Daily mailbag: Post-CBA quality of play

August, 18, 2011
8/18/11
10:45
AM ET
Aaron Rodgers/Jim SchwartzUS PresswireAaron Rodgers favors limited practice time, while Jim Schwartz says the game's complexity necessitates maximizing practice.
John of Belleville, Ill., wonders if practice rules dictated by the NFL's new collective bargaining agreement (CBA) will impact the quality of games this season. The rules include no formal two-a-day practices during training camp and a limit of 14 padded practices during the season:
So.....when the first few games of the season happen do you see the quality of play dropping based on the limitations that the players and owners agreed to within the CBA? My take is that there will be more injuries caused due to lack of preparation and more missed tackles because they are not allowed to practice in pads or practice the technique of tackling. IMO the NFL is/was the best football product due to the actual preparation of the players and I am afraid we will be seeing an inferior product due to the new CBA.

To be honest, it was difficult to detect a major change in training camps this summer. Most NFL teams had been moving away from two-a-day practices anyway, and there are no limits on the duration of the single allowable practices. Every practice I covered during CampTour'11 lasted at least two hours and some as long as 2 1/2. That's plenty of on-field work for a typical day of camp.

So I don't see the new training camp rules affecting quality of play. But I did hear more than a few coaches express concern about the one-time lack of offseason preparation time and the now-permanent regular-season limit on padded practices. Few teams actually conduct full-contact practices once the season starts, but many coaches believe that having players practice in pads encourages proper hitting and leverage techniques.

We won't be able to judge the in-season dynamic for a few months. But I can pass along to you the thoughts of one NFC North coach and one quarterback on the effect, or lack thereof, of the lost offseason on quality of play.

Green Bay Packers quarterback Aaron Rodgers, who as a player representative helped argue for a cutback on practices and offseason work, was unconcerned when I spoke with him. Detroit Lions coach Jim Schwartz, meanwhile, explained why coaches are so adamant about maximum practice time. I asked both of them about the issue in the context of league history, for which organized team activities and multiple minicamps are relatively recent innovations.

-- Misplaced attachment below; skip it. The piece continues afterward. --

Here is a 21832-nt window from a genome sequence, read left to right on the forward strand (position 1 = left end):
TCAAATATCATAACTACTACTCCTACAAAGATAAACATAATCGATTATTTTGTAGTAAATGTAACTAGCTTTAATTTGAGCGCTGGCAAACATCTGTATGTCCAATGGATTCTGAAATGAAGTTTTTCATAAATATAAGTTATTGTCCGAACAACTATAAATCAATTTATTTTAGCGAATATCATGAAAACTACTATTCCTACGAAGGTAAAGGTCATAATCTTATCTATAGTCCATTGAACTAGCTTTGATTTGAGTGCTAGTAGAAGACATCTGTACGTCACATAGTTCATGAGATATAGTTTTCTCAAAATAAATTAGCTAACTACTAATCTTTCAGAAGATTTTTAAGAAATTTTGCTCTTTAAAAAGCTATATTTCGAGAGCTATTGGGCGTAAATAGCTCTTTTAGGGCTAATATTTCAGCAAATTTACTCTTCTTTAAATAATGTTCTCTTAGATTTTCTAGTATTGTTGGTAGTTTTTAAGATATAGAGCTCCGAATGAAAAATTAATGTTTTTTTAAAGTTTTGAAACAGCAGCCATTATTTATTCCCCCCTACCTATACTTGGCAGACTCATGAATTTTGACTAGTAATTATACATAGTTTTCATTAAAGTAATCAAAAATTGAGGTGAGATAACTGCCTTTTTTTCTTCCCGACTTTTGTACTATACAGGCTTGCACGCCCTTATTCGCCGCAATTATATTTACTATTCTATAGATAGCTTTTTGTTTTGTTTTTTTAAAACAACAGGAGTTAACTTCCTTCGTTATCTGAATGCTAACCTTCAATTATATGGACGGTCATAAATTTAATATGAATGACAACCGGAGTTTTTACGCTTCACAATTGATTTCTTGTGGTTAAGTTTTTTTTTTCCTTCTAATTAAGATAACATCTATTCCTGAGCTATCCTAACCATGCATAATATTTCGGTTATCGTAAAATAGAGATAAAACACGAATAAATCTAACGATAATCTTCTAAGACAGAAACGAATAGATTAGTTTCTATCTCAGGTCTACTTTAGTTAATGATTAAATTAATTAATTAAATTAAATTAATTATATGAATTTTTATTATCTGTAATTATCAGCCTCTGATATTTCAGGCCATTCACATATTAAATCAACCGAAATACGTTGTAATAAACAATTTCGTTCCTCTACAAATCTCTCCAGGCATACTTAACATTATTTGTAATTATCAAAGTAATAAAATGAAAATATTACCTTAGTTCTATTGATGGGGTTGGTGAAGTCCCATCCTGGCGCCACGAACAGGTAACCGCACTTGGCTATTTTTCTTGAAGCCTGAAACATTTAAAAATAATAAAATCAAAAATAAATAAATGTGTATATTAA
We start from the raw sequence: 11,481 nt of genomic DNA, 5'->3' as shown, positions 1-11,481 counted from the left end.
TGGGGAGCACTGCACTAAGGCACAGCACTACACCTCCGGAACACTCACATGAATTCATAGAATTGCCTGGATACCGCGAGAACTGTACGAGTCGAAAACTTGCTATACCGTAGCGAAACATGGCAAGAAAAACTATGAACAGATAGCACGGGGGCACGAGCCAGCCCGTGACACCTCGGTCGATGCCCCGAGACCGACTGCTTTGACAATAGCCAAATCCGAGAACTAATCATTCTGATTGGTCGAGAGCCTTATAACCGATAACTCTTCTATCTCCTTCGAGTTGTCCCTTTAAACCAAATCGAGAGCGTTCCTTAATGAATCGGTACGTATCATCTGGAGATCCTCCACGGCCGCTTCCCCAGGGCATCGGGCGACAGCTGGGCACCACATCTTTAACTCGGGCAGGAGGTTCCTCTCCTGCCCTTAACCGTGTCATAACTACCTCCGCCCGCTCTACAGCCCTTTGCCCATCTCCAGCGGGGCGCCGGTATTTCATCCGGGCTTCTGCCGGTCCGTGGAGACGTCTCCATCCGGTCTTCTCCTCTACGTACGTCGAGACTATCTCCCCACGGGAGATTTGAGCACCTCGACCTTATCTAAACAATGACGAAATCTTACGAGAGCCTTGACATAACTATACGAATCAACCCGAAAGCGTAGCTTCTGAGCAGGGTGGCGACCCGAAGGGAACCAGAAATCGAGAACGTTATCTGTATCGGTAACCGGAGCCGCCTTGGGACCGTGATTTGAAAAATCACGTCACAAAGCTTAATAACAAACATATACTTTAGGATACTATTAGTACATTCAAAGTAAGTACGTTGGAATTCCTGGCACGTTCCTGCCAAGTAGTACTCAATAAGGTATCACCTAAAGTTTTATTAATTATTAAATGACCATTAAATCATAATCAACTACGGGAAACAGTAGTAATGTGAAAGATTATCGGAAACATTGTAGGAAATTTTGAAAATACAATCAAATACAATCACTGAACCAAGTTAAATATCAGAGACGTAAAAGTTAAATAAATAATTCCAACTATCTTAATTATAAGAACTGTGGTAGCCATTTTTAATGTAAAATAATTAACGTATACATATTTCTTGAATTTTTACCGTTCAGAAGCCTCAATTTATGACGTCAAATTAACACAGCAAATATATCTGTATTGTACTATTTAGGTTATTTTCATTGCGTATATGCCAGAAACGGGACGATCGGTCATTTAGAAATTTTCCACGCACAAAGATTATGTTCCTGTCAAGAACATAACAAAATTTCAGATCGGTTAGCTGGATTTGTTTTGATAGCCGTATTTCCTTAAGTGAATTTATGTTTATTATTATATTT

Aaron Rodgers

"I don't think it will have any impact. The offseason program has a place and I think once you're done with training camp it's a different team than it was in the spring. There was no spring this year. So it's just going to be a different look as far as the team goes. But I expect the play to be the same as it always is.

"It's a self-motivated league and guys have to get themselves ready to play. It is a different league than it was in the past. The offseason program has a place, but I think it's important to get your work done in training camp. Once you get the pads on, that changes everything. ... It'll be hard on the rookies and the new players, but the veterans on our team have worked hard and have themselves in good shape and are ready to rock and roll."

Jim Schwartz

"I've been in the league since 1993 and we had a bunch of passing camps and minicamps and an offseason program. It wasn't the OTA schedule, but there were quarterback schools and things like that. Players were around a lot and they were getting a lot of work. So as long as I've been around the NFL, that was part of the thing.

"If you go in the way-back machine, to where there was one minicamp and that was it, the game was nowhere near as complex. It was like there was a rule that you had two have two backs in the backfield. I remember when San Diego started throwing the ball and putting three wide receivers out there, it was like, 'Holy mackerel. What are they doing? This is revolutionary!'

"A lot of that had to do with the limited time that they had for players [in the offseason]. The specialization has increased. I think the quality of the game has gone up significantly. It's infinitely more complex than it was. The fundamentals and the basics are still the same. But the personnel groups and all those different things, you've exponentially expanded that."

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